• Shadowrun: There are rumors that one of the effects of the Awakening and the return of magic was the return of the legendary German emperor Frederick Barbarossa, who had been in an enchanted sleep waiting for Germany's hour of greatest need. According to some accounts, he was the real identity of a German general who was instrumental in safeguarding southern Germany during a series of wars between the European and Middle Eastern nations. According to others, he had apparently been a carrier of the genes that cause goblinization, and when he stepped out of his tomb as a troll he was promptly murdered by neo-Nazis.
  • Warhammer:
    • The dwarfs believe that their ancestor gods Grugni and Valaya disappeared into the heart of the mountains, to return when needed. Likewise, High King Snorri Whitebeard, the first ruler of the dwarfs, vowed on his deathbed that he would return one day when the dwarfs' foes would be at their gates. Many dwarfs believe that the enigmatic dwarf hero Grombrindal, who appears sporadically to lead dwarf armies to victory over dangerous foes, is in fact Snorri himself, returned to fulfill his promise.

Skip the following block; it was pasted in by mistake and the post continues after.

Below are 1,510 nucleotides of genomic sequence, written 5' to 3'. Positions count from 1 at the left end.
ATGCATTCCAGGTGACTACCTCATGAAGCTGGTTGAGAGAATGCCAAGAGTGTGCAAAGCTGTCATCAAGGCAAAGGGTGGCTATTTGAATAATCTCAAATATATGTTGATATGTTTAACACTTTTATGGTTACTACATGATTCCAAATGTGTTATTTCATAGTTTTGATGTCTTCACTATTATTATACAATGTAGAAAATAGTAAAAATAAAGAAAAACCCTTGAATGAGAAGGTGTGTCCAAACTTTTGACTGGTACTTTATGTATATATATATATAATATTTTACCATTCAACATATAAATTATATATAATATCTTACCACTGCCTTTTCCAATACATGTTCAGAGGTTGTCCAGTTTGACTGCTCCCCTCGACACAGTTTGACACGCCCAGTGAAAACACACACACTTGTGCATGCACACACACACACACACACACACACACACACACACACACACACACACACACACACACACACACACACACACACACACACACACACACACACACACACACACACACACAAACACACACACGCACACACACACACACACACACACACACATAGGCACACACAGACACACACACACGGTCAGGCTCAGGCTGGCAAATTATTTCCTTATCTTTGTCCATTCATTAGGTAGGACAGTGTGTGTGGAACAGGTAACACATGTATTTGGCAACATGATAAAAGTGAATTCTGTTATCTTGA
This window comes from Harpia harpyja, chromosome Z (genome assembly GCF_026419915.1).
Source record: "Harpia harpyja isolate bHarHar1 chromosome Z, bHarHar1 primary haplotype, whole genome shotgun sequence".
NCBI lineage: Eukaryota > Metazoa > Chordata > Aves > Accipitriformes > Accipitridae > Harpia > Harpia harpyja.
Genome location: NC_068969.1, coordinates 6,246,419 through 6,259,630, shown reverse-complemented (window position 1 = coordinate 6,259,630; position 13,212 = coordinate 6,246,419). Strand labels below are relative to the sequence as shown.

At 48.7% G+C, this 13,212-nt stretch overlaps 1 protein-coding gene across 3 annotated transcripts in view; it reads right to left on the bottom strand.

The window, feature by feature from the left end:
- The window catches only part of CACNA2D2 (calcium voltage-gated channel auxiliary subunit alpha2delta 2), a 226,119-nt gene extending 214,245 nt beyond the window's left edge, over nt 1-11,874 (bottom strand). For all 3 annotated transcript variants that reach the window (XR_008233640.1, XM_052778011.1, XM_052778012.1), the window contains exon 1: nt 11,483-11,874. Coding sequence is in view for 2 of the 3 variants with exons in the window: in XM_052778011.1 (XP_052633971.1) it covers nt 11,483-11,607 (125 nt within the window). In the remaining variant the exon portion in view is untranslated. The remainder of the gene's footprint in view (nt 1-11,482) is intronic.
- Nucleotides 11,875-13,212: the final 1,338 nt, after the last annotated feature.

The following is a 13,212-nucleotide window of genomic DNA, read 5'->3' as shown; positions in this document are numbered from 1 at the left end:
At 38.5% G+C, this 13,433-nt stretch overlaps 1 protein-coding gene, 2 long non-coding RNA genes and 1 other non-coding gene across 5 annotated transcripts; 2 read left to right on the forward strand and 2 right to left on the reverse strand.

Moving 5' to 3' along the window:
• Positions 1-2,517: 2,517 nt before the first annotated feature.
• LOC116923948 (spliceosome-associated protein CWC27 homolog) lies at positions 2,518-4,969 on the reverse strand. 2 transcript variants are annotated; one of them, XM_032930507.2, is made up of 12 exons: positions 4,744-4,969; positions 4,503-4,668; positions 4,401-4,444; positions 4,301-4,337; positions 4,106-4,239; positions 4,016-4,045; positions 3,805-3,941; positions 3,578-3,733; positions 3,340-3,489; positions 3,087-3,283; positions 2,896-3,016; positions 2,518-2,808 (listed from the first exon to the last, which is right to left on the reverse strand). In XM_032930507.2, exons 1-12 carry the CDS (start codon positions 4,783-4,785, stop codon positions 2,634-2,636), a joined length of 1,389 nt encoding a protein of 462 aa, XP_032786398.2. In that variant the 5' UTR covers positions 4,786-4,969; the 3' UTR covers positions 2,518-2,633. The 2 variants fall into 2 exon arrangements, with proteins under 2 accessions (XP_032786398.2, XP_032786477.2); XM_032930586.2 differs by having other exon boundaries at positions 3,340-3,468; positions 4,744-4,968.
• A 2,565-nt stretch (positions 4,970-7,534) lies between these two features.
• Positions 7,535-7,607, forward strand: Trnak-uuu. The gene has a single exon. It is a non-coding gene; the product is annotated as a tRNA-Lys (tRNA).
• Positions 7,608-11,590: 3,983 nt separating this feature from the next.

• Dragons also have a habit of hibernating for centuries at a time (they're not adapting to the planet's changing climate well), and can only be roused by powerful mages. Hence why High Elf "dragon princes" ride into battle on horses with dragon-themed barding these days.
    • Gilles le Breton, being Warhammer's King Arthur, was taken to a ship on his death that sent him to the Lady of the Lake, and it is said that he will return in Bretonnia's time of need. A lot of people in-universe speculate that the Green Knight, a mysterious warrior who challenges Questing Knights and occasionally appears to aid Bretonnian armies when they need help, is actually Gilles. And they're right. It's rather darkly subverted in the Grand Finale; by the time he returns Bretonnia is beyond saving, and all he can do is lead a doomed Last Stand off-screen while the real battle for the fate of the world happens elsewhere.